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The Policy and Operational Challenges in Formulating India’s New Foreign Trade Policy

In 2022, the Government of India is set to introduce the new Foreign Trade Policy (FTP) that will provide direction to the country's broader trade policy regime in the succeeding five years. This FTP will be more difficult to draft than the previous ones, for various reasons including the increased global pressure to address trade policy uncertainties, the need for alignment with the self-reliance mission, Atmanirbhar Bharat Abhiyan, and the tenuous global economic environment. This brief examines the challenges at the policy and operational levels and offers suggestions for improving the forthcoming FTP.


Ram Singh and Surendar Singh, “The Policy and Operational Challenges in Formulating India’s New Foreign Trade Policy,” ORF Issue Brief No. 497, October 2021, Observer Research Foundation.


In the contemporary world of value chains, where the focus has shifted from nations to firms in global trade and commerce, the formulation of trade policies has become increasingly complex. In India, the Directorate General of Foreign Trade (DGFT), under the Ministry of Commerce and Industry, is in the process of formulating the new Foreign Trade Policy (FTP), expected to be rolled out in April 2022 and applicable for the succeeding five years. The drafting process requires tremendous effort in terms of collating and analysing a diverse range of inputs—from export promotion councils, trade associations, industry chambers, commodity boards, and trade policy specialists. Using the results of these consultations, the DGFT must then draft a coherent FTP that takes into account both domestic and international complexities. Moreover, the outcome of the previous FTP[1] must be evaluated to address any gaps and shortcomings in its stated goals. Those included providing a stable and sustainable policy environment and regime; linking rules, procedures and incentives for exports and imports with other initiatives such as Make in India, Digital India, and Skill India; diversifying India’s exports; strengthening the governance architecture for India’s global trade engagements; and correcting the trade imbalance in India’s external engagements.

The global transformation of trade through digitisation has added intricacies in international trade transactions. Therefore, a holistic approach has become more important than ever, and Indian policymakers must shed their tunnel-vision and focus on syncing, streamlining and synergising FTP objectives with other policy initiatives[a] while simultaneously ensuring its compliance, compatibility, and coherence with the global trading system. Thus, significant changes and refinements are needed to make the new FTP suitable at the policy level as well as for Exim operations.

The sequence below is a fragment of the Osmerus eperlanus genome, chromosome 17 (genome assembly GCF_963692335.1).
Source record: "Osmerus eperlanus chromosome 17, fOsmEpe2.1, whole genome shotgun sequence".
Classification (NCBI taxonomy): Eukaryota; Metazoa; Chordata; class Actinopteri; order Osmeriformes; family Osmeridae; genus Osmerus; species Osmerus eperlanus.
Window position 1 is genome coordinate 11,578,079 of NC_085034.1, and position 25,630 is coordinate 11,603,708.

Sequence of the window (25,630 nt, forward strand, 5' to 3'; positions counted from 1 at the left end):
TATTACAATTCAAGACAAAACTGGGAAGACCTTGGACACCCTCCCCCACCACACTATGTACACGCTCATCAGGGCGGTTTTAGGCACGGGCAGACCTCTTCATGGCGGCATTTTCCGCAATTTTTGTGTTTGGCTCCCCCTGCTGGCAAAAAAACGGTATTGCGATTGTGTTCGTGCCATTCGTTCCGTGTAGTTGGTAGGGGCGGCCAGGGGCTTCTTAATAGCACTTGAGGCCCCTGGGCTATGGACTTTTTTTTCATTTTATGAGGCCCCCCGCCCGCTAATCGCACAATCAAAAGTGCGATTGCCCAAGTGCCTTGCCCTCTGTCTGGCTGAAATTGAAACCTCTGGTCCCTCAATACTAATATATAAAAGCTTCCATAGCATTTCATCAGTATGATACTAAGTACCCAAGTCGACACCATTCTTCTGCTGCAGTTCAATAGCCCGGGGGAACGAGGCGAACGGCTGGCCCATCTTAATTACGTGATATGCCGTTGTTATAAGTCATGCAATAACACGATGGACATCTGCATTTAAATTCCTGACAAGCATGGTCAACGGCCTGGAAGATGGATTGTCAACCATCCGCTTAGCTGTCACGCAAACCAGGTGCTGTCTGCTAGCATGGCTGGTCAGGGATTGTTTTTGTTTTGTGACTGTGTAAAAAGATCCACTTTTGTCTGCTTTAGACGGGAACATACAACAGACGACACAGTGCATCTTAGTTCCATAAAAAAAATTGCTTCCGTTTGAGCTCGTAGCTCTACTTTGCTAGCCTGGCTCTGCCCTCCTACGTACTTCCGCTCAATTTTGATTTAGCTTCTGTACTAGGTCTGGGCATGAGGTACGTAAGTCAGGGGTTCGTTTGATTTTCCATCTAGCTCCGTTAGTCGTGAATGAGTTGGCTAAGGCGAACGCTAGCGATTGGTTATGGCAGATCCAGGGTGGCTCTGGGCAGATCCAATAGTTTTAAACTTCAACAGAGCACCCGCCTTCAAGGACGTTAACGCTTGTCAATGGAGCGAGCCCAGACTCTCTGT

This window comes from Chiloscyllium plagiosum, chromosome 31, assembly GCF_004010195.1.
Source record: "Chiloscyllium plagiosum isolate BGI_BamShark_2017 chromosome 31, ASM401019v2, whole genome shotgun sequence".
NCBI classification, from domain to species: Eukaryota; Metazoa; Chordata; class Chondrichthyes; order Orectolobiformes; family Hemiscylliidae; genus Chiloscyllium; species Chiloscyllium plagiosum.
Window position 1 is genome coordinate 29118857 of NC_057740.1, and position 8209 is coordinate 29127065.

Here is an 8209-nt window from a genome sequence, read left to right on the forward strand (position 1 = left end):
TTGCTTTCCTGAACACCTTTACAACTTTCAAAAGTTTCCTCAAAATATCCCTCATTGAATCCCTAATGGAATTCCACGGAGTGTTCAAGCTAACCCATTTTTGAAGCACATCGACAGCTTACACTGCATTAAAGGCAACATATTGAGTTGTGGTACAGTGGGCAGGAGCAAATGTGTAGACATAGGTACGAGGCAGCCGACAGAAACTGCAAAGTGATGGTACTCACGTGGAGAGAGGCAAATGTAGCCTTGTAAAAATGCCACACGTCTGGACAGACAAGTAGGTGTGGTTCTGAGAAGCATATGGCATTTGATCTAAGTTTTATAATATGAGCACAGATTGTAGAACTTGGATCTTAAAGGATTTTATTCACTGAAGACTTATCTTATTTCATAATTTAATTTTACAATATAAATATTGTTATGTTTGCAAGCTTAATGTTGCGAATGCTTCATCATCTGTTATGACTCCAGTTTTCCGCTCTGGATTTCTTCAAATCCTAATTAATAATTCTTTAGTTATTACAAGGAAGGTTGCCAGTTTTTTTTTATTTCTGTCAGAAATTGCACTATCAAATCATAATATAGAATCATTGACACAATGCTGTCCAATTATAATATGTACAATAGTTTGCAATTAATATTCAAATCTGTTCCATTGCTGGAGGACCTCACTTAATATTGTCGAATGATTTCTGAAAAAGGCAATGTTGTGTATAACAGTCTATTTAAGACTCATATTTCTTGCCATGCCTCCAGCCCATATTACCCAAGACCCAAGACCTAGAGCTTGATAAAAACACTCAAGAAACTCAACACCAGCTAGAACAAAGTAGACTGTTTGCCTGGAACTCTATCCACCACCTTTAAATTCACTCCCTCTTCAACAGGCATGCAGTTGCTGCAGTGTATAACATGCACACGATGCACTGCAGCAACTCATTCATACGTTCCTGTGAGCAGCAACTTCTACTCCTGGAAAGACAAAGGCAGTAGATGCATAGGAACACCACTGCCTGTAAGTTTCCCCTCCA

Policy Challenges

The 2020 WTO Trade Policy Review of India[2] noted that India makes extensive use of trade policy instruments such as tariffs, export restrictions, export taxes, anti-dumping duties, and import licensing. According to economist Arvind Panagariya, such tools create uncertainties and induce distortions in the international trading system.[3] Further, since most policy changes are introduced through circulars and notifications, they disregard the trade policy objectives stipulated in India’s five-year FTP document. The recent introduction of tariffs, restrictions, and strict regulatory compliance on imports has made India’s trade policy the most restrictive that it has been. For example, in 2019, India imposed restrictions on the importation of 101 defence items and classified many commodities in the “restricted category” under Schedule 1 of the import policy.[4] The new FTP must address these concerns.

There is mounting multilateral pressure for India to rationalise export promotion schemes[b] to make them compatible with WTO norms. However, the MEIS was discontinued in January 2021, with far-reaching implications for India’s export competitiveness, since the benefits of the scheme were widely used by MSMEs to offset infrastructural inefficiencies and associated freight externalities.[5] Instead, the Government of India has announced duty neutralisation rates under the Remission of Duties and Taxes on Exportable Products (RoDTEP), which will refund embedded duties and taxes not refunded earlier, such as fuel, stamp and electricity duty, including those implemented at the state and local levels. It is important to note that the RoDTEP is not a replacement for the MEIS: the latter was an incentive scheme, while the RoDTEP is a refund of duties and taxes that exporters have already paid, i.e. the exporters’ own finances. The Union Budget 2021–22 has allocated INR 13,000 crore for the RoDTEP. Across 12,000 tariff lines, the net refund will thus be approximately one percent of the Free on Board (FOB) value. This will further vary across products, depending on the methodology being used to incentivise products with high employment potential, export values and export intensity.